Odds are, you are naturally better at this than you realize. You just need to give it your attention. Be on the look out for emotion in others, and you’l start to develop this skill naturally.
Prefer a book to web content? Check out Ekman’s Emotions Revealed.
4. Imagine what it’s like to feel that way
Now that you are starting to recognize emotions in others, put your imagination to work. Imagine what it’s like to feel that way.
Did you just pass an overwhelmed mom trying to keep two little kids moving in one direction? Take a minute and put yourself in her shoes. Is she exhausted from not getting enough sleep the night before? Is she making a game of it and having fun? Can you imagine what both would feel like?
If this is foreign to you, an easy starting point is to mimic the facial expression associated with the emotion. If you are trying to imagine happiness, smile. If you are trying to imagine sadness, frown. And so on.
As you do this, keep those judgements in check. Our brains are wired to draw conclusions and to judge. You have to actively work against this. Every time you catch yourself judging someone else’s emotions, take the time to imagine what they feel such that your judgement goes away.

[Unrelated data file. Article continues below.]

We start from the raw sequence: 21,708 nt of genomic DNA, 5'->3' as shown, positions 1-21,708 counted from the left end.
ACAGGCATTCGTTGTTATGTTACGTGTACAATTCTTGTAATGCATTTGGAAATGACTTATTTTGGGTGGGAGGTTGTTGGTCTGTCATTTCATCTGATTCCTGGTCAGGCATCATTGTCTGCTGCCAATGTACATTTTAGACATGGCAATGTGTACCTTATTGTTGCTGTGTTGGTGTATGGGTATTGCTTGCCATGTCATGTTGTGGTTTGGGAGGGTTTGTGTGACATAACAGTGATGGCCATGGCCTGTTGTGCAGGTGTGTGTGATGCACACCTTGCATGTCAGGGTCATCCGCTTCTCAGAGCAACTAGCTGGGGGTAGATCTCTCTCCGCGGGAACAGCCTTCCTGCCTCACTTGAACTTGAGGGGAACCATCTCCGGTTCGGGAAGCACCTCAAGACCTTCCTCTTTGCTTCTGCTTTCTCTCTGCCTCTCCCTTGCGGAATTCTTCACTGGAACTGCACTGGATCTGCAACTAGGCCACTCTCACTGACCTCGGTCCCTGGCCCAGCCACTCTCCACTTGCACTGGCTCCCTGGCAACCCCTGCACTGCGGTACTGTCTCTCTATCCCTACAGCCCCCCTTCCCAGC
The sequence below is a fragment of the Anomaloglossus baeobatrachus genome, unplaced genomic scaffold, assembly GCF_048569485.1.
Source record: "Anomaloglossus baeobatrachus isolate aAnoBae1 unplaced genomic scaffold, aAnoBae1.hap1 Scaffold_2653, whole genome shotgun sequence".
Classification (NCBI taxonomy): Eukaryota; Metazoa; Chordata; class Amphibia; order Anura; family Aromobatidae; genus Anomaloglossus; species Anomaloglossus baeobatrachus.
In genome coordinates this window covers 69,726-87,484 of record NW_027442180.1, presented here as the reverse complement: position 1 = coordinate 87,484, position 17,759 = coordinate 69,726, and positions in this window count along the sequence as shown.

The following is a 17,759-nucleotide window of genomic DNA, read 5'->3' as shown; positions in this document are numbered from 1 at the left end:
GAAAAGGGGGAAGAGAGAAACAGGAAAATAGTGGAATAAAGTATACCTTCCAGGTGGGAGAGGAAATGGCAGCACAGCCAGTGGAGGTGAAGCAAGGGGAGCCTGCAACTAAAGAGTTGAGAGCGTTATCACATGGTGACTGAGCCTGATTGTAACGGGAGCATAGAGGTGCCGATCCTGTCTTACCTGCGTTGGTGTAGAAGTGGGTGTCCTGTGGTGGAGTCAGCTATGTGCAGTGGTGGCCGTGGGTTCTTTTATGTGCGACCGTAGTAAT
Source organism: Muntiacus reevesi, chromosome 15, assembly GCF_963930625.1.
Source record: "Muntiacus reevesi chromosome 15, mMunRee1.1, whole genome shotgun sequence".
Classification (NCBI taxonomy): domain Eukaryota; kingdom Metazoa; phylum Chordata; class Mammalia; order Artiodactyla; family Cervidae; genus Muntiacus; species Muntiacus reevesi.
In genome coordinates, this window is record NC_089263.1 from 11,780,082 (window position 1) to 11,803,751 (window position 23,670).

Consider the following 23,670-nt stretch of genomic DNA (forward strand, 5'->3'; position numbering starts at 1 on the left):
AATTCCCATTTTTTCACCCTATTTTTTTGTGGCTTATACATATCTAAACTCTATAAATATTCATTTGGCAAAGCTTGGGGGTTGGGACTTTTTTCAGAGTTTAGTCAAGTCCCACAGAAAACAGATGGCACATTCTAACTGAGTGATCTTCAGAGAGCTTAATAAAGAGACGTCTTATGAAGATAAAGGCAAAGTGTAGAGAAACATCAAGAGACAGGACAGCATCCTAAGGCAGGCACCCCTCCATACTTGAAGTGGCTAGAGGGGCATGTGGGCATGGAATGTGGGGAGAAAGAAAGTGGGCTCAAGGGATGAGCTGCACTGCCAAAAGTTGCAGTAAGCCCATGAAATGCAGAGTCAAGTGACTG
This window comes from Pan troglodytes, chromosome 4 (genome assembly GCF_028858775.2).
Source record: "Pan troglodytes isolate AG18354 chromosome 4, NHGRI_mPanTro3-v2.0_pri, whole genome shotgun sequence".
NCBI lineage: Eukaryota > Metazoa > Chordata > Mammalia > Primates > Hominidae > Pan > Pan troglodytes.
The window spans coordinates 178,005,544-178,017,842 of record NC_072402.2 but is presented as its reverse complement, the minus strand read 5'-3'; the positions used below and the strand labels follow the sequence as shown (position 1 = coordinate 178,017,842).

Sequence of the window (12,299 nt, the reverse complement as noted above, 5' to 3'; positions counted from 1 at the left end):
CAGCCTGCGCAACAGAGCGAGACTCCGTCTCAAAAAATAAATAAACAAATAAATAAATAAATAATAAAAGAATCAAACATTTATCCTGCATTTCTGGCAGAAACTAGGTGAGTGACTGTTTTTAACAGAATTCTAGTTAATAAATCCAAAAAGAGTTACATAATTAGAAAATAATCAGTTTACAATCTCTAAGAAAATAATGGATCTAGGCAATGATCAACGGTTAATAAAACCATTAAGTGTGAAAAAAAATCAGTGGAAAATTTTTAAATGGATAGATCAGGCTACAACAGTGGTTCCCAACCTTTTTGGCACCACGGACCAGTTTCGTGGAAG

Some people really struggle with emotionally empathy. If this is you, start with intellectual empathy. Pick a topic where you have a strong opinion. Now take on the opposite point of view. What would it be like to think that? Write it out. Talk it through with someone. If you are an advocate for gun rights, argue why we should have stricter gun laws. Or reverse it, depending on your stance. Really dig deep. Be convincing.
We’ve already looked at a few ways that you can practice. Throughout your day, tell other people’s stories. Imagine what it feels like to live those stories. Take on the other point of view, switch perspectives.
Here are some other ways to practice empathy:
IDEO method cards: IDEO sells a great deck of cards (there’s a mobile app too) where each card includes an activity that helps you to get in the head of someone else. Grab a deck or download the app and get in the habit of putting them to use.
Take an acting class: You can’t act, without getting into the head of your character. What would they do? What would they say? How do they feel about a situation? Learn from the pros by taking an acting class.
Spend time with people who are different from you. This could mean traveling the world, engaging in cultures that are different from yours, learning a new language.
Or it could be as simple as engaging with the sales people in your organization or spending time with your customers.
It could mean starting a conversation with the immigrant coffee shop owner on your block.
There are countless opportunities to engage with those that are different from us. It’s just a matter of taking advantage of them.
Want to learn more? I highly recommend A Whole New Mind by Daniel Pink.
How do you develop empathy? Do you have any daily practices? Please share in the comments.